• Thor recalls motorhomes for loose bolts that could affect steering – Apr. 19, 2019
  • Jayco recalls some trailers: Fresh water tank could fall off – May 14, 2019
  • REV Group recalls some Flair, Holiday Rambler motorhomes – May 23, 2019
  • Livin’ Lite recalls some RVs for blocked escape windows – May 24, 2019

3 Top and Best RVs To Purchase
These RVs were top brands years ago but of course today RVs are made with cheaper parts.
The top 3 RVs include: 
  • Five-star warranty
  • Family run business

Tiffin’s warranty covers 10 years on the frame construction, five years on fiberglass delamination or wall separation, one year or 12,000 miles comprehensive coverage, one year of 24/7 roadside service and ongoing owner support for as long as you own your RV.

Most Class and Size Options  
  • Class A, B, C and travel trailers available
  • WIT Social Club
If you’re looking for a broad selection of RVs to choose from, Winnebago has nearly 30 models. Winnebago RV models include Class A, B and C RVs, travel trailers, and a fifth-wheel RV model. Prices range from as low as $21,153 to over $250,000.
Most Customizable Options
  • Custom configuration options
  • The aerodynamic design saves up to 20% on fuel costs
Known for their sleek, silver design, Airstream offers nine models of fifth-wheel travel trailers ranging in price from $37,400 to $152,000. It also makes five models of Class B touring coaches costing around $149,240 to $221,000.
Again, read my article entitled “The Truth About the RV Industry – What You Need To Know About Camping World.” Because of the article, you might decide that RVing is not what you are willing to sign up for. Instead, you might just want to participate in #VanLife, #BusLife, #BoatLife, or even the “Tiny House Movement”.
Cathy Harris is a #VanDweller living ‘The Good Life.’  Her blog website is She is also an Empowerment and Motivational Speaker, Advice Columnist at, Non-GMO Health and Wellness Expert, Business and Love Coach and Self-Publishing Expert and the author of 26 non-fiction books at Her books cover topics such as family and community empowerment, health, youth and adult entrepreneurship, writing/publishing, workplace discrimination, whistleblowing, government, law enforcement, domestic and international traveling, politics, media, beauty, car buying and selling for women, aging/retirement – just to name a few. She offers seminars, workshops, and consultations at



PHASE 1 – – Getting the Right Mindset to Full-Time RV

Phase 1 – Full-Time RVing – A New Mindset 
How To Live ‘The Good Life’ in a Car, Van, RV, Bus, Boat, etc.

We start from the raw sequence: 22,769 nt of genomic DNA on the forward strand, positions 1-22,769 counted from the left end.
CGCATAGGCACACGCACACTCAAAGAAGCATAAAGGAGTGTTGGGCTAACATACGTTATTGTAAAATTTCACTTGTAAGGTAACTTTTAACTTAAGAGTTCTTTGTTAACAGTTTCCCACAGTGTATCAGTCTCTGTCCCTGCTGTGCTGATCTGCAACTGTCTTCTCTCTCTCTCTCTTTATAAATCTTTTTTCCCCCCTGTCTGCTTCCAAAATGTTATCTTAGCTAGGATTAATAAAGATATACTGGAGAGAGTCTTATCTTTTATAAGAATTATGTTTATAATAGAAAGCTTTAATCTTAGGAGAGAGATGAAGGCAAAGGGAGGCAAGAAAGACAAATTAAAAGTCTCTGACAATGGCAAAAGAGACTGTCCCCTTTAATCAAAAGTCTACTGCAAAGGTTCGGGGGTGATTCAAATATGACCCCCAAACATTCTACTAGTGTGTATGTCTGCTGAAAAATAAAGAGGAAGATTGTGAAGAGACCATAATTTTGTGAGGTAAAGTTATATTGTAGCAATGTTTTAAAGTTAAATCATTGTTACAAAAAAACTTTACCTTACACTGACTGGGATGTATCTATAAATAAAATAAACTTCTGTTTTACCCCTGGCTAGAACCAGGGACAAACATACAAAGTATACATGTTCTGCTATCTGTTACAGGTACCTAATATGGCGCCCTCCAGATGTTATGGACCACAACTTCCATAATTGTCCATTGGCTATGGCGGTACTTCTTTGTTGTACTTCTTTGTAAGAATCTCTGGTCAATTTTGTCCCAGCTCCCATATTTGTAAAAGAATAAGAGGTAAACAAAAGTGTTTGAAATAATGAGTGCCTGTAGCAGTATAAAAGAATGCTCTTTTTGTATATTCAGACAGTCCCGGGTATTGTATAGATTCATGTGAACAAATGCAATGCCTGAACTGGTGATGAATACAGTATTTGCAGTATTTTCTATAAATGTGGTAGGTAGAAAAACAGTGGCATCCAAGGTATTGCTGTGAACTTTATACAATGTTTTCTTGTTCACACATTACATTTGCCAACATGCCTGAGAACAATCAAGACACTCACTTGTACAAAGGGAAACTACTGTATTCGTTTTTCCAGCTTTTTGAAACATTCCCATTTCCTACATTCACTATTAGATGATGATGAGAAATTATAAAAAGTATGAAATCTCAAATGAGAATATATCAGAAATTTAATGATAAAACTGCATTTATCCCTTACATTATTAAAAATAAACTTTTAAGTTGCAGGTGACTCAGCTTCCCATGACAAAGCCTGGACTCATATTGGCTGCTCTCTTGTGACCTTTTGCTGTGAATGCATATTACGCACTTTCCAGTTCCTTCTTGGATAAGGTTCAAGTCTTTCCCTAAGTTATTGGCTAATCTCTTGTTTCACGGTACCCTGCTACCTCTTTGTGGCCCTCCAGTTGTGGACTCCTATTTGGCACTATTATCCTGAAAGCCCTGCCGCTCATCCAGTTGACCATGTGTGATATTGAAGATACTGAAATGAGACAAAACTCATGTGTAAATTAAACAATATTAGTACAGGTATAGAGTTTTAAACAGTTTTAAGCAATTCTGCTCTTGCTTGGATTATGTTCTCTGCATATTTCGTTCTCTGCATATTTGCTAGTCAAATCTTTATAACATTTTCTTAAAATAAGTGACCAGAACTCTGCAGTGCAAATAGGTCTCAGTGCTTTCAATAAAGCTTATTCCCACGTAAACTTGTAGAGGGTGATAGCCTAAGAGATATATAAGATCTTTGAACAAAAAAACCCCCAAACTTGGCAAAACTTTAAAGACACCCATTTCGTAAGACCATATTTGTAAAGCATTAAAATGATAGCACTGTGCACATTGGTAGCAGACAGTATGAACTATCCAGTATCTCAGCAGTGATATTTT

Within the next year (more like 6 months), I am preparing to go #FullTimeRVing around the U.S.. You guys know I am famous for creating initiatives, projects, and movements, but this is going to be my new permanent #Lifestyle.
In order to prepare and encourage myself for my new lifestyle, it was important to place a map of the U.S. on my wall. As you will learn many RVers will also have a map of the U.S. in their vehicles. So this did nothing but encourage me to keep moving into the direction of my dreams. 
Most of you know that I am a stickler for setting goals. I set daily, weekly, monthly, 6 months, 1 year, 3 years, and 5-year goals around — 1) My Health, 2) My Family/Financial Life, and 3) My Business/Career. That’s how I have been able to stay on track in my life.
All of you know I love doing things in phases especially Phase 1, Phase 2 and Phase 3. Okay, welcome to Phase 1 of a new idea and lifestyle to bring even more happiness into my life. 
These are my Phases as I see them:
  • Phase 1: Getting the Mindset of Going Full-Time RVing. 
  • Phase 2: Finding the Perfect RV.
  • Phase 3: Packing the RV and Getting On the Road.
Phase 1 is simply having that thought pattern and mindset with a PLAN OF ACTION how you will proceed forward. I will be #SwitchingGears and continuing to run my Empowerment and Publishing Company,, from the road but many of my teachings will be embracing the #MinimalistLifestyle and teaching RVers and other minimalists how to stay healthy and start businesses on the road — through mostly videos.  
Therefore, I won’t take time out of my schedule to write a weekly or monthly e-newsletter, but I will be posting regularly to my NEW BLOG “Simple Life RVing” (, which will feature videos on Facebook, Twitter, Instagram, Periscope and Youtube. Eventually, I will start another podcast on the road. 
I have been able to publish some great products on my website over the years, so basically you need to keep going there to look for some great products and services and share this info with your family, friends, neighbors, and colleagues.  
Unlike my “One Year On The Road Journey” in 2013 when I traveled by car to 15 states holding seminars and workshops, this time I will document the entire journey as I also interview others that have chosen to live a #MinimalistLifestyle in their Cars, Trucks, Vans, Buses, Boats, RVs, etc.